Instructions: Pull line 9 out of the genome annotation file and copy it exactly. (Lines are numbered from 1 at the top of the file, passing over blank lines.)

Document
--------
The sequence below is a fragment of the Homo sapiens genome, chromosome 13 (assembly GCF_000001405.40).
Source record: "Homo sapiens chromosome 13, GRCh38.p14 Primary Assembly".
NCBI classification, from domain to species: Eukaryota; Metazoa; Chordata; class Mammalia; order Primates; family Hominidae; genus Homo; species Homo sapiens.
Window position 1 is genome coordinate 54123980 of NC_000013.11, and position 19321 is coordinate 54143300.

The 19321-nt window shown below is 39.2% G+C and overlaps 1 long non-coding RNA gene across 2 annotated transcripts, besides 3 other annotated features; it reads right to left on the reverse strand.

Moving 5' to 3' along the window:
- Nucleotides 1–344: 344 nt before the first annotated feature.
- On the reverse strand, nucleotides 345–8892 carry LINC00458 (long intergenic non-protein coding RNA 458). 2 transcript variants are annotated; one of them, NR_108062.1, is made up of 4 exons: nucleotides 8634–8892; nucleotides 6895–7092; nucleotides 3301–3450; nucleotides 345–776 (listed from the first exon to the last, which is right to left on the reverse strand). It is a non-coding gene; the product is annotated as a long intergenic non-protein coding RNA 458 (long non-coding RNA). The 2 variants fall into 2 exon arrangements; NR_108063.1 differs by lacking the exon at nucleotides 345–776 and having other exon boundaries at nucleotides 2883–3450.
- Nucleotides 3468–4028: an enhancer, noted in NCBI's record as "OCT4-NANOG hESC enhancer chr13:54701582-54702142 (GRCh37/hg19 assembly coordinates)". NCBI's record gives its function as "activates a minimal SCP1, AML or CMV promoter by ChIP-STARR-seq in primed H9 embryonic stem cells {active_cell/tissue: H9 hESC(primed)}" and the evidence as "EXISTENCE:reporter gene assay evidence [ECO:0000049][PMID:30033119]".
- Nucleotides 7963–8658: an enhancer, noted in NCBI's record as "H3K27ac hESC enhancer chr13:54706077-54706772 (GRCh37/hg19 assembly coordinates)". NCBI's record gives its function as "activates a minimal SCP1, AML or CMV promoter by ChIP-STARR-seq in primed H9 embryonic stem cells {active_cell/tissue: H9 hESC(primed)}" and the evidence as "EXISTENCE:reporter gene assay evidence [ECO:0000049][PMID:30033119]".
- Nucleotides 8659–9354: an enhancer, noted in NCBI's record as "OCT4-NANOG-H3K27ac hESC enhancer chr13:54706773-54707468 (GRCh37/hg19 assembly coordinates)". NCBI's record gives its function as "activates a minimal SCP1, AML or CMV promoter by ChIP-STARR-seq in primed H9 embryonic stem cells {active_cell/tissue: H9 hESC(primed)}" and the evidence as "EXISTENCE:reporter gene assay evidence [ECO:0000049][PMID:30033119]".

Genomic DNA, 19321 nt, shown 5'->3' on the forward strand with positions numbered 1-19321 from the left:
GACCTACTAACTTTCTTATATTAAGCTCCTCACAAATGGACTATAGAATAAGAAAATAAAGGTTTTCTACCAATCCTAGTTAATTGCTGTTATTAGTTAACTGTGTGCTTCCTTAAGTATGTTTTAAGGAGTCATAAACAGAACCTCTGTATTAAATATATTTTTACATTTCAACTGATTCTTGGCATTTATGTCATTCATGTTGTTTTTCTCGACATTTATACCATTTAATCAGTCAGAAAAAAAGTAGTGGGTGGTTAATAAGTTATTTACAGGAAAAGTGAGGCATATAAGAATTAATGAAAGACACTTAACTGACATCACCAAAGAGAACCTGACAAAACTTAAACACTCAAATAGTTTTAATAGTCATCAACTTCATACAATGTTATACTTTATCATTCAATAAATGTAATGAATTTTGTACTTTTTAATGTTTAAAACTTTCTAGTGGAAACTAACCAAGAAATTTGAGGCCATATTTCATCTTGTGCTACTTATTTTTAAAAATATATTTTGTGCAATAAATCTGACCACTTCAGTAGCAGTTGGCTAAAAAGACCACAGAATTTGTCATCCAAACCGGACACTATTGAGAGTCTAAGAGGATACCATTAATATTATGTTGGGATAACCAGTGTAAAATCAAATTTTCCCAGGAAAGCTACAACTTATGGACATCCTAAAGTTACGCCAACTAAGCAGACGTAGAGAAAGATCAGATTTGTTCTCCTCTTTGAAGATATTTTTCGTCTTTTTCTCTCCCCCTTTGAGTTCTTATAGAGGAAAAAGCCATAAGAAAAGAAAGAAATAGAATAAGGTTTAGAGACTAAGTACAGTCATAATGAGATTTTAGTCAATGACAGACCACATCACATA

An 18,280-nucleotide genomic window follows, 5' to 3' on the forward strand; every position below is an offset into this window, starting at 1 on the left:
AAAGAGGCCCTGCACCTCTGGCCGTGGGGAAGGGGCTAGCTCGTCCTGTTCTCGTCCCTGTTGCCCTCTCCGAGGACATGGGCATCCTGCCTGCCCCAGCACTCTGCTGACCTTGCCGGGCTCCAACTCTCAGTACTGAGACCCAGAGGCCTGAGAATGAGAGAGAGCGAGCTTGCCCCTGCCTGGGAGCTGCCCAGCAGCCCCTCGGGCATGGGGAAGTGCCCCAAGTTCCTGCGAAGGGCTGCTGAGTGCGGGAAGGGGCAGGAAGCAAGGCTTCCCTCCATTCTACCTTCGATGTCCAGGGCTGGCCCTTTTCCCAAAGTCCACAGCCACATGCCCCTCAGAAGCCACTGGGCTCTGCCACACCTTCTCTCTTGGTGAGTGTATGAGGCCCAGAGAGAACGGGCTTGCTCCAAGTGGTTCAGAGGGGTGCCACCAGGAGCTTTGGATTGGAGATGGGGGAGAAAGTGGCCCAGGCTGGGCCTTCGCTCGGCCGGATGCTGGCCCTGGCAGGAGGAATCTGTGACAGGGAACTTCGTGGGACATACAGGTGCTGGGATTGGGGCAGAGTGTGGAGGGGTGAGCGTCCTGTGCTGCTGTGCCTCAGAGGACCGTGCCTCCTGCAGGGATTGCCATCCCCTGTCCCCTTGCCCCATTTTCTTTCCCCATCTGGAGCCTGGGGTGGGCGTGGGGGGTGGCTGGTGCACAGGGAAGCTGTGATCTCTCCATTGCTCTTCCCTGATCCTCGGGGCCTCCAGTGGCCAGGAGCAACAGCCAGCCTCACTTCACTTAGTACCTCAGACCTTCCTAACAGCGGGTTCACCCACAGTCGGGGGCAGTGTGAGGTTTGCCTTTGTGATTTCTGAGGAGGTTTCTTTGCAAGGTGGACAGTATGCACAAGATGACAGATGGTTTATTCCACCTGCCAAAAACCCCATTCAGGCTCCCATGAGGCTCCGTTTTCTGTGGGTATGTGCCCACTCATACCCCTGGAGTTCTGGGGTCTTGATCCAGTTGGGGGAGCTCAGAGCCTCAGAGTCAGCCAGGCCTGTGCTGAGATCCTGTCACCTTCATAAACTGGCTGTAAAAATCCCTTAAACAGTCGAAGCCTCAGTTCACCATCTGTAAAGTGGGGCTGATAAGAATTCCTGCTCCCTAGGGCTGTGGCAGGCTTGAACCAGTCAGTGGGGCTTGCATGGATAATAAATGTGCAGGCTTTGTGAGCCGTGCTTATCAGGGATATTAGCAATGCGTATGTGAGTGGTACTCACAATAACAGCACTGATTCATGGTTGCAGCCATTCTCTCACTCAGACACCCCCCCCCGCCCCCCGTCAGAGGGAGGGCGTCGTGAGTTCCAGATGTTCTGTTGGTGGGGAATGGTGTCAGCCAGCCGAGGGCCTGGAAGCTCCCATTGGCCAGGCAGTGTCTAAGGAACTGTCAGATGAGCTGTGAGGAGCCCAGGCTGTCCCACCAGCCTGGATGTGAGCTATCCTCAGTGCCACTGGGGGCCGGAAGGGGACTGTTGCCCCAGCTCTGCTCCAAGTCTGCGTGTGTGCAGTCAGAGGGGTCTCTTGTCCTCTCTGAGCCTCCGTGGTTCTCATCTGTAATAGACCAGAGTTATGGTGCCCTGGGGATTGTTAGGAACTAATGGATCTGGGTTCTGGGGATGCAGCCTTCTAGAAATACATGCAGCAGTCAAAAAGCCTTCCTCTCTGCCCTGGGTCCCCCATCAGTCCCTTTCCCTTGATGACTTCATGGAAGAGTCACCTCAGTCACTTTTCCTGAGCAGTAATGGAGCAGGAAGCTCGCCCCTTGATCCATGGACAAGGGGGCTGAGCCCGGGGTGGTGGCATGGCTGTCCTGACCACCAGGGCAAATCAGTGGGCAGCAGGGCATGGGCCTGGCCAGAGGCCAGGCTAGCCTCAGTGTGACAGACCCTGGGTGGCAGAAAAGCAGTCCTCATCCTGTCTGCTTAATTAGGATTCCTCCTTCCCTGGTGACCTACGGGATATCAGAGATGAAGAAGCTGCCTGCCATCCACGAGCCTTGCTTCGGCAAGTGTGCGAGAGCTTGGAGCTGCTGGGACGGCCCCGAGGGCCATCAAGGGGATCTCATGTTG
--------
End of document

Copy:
- Nucleotides 3468–4028: an enhancer, noted in NCBI's record as "OCT4-NANOG hESC enhancer chr13:54701582-54702142 (GRCh37/hg19 assembly coordinates)". NCBI's record gives its function as "activates a minimal SCP1, AML or CMV promoter by ChIP-STARR-seq in primed H9 embryonic stem cells {active_cell/tissue: H9 hESC(primed)}" and the evidence as "EXISTENCE:reporter gene assay evidence [ECO:0000049][PMID:30033119]".